The government of China has banned parents from choosing names like “Muhammad,” “Arafat”, “Jihad” and many more for their children.
They drafted a list of “overly religious” names banned in western Xinjiang province, home to the nation’s Uighur Muslim ethnic minority.
According to Radio Free Asia (RFA), the initiative is meant to diminish the public profile of religion, particularly Islam, in the region.
The communist Chinese government has long considered religion a threat to its dominance and has, in recent years, imposed a series of initiatives to limit Islamic practices, in particular, in response to a series of terrorist attacks in Xinjiang and threats from outside jihadist groups like the Islamic State.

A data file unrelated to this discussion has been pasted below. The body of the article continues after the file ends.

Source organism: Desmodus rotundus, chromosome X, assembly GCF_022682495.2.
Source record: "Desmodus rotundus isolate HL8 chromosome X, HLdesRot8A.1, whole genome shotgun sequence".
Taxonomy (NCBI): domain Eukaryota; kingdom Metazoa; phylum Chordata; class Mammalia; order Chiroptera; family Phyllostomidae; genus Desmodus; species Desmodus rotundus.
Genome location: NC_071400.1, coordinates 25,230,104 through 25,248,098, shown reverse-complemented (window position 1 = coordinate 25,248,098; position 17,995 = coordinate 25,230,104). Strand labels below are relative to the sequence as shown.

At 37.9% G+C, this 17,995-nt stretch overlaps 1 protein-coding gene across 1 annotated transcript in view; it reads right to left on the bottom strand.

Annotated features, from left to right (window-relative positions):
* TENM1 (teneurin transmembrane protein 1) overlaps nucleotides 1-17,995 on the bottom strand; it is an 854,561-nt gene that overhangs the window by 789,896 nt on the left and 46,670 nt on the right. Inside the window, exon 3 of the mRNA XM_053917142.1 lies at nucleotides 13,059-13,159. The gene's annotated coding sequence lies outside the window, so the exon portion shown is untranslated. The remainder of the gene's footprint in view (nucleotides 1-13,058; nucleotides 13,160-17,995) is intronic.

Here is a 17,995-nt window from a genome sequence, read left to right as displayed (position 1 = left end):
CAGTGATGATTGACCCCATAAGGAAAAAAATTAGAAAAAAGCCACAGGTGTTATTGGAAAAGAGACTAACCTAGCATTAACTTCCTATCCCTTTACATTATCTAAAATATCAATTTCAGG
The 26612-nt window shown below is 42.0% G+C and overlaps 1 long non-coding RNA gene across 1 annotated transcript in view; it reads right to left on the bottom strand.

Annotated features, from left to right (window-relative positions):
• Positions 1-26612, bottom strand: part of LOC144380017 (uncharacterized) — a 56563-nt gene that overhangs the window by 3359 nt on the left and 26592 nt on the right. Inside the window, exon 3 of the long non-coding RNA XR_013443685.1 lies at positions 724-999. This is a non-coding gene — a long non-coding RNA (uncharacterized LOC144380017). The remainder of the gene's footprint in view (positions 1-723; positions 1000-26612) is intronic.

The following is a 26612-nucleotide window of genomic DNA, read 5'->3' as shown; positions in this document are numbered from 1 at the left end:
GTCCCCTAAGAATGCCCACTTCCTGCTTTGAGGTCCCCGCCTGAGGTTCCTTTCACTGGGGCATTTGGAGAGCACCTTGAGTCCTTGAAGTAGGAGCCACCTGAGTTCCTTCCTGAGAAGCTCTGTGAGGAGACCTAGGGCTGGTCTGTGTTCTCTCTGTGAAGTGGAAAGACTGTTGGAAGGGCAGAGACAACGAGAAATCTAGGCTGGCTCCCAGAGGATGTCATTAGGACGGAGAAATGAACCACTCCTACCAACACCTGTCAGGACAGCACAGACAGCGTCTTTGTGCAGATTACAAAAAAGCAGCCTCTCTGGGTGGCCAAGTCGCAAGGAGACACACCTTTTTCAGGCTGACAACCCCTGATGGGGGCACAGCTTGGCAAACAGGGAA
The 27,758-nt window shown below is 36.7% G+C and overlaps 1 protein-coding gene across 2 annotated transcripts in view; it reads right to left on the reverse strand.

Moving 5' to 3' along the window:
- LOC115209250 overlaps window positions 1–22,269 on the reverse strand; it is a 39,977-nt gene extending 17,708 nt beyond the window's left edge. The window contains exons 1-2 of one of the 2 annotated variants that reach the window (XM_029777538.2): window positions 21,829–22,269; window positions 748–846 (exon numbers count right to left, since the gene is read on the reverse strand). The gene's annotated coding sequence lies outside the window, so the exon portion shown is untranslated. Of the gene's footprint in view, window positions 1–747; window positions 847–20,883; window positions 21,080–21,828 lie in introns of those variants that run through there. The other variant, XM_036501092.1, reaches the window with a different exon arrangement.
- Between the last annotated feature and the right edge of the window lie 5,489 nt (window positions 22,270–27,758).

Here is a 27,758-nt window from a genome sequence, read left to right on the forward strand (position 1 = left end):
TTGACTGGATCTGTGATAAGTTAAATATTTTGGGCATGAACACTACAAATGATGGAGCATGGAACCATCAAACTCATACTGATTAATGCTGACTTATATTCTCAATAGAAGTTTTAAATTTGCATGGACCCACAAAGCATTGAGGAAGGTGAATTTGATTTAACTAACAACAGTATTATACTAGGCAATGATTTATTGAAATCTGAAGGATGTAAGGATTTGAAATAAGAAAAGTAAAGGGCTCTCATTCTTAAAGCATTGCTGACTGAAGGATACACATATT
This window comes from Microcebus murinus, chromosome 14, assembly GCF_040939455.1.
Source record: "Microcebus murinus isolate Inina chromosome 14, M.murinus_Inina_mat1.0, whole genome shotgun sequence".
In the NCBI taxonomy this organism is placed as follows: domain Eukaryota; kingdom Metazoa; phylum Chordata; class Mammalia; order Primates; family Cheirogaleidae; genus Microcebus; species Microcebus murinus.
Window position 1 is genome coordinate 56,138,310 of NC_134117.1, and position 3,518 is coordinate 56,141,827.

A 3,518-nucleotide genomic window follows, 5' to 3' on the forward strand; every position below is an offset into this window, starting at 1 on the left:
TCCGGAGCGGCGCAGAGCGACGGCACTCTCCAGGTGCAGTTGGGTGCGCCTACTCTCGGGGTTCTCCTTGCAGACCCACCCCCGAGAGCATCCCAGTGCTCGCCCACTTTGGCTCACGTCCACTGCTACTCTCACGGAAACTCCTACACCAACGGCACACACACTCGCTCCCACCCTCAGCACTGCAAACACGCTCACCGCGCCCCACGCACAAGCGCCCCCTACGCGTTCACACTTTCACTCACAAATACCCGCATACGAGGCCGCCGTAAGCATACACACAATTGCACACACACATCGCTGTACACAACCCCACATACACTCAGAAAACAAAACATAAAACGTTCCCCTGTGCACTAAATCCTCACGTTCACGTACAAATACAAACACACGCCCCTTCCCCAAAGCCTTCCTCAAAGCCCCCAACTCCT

RFA lists “Islam, Quran, Mecca, Jihad, Imam, Saddam, Hajj, and Medina” among the names in the document, titled “Naming Rules for Ethnic Minorities.”
The New York Times, which reports that the list includes “more than two dozen names,” adds “Mujahid,” “Arafat,” and “Muhammad” to that list.
Anyone with such names will be banned from officially registering with the government, which excludes them from, among other things, public education and denies them the legal documents necessary to find work and generally participate in society.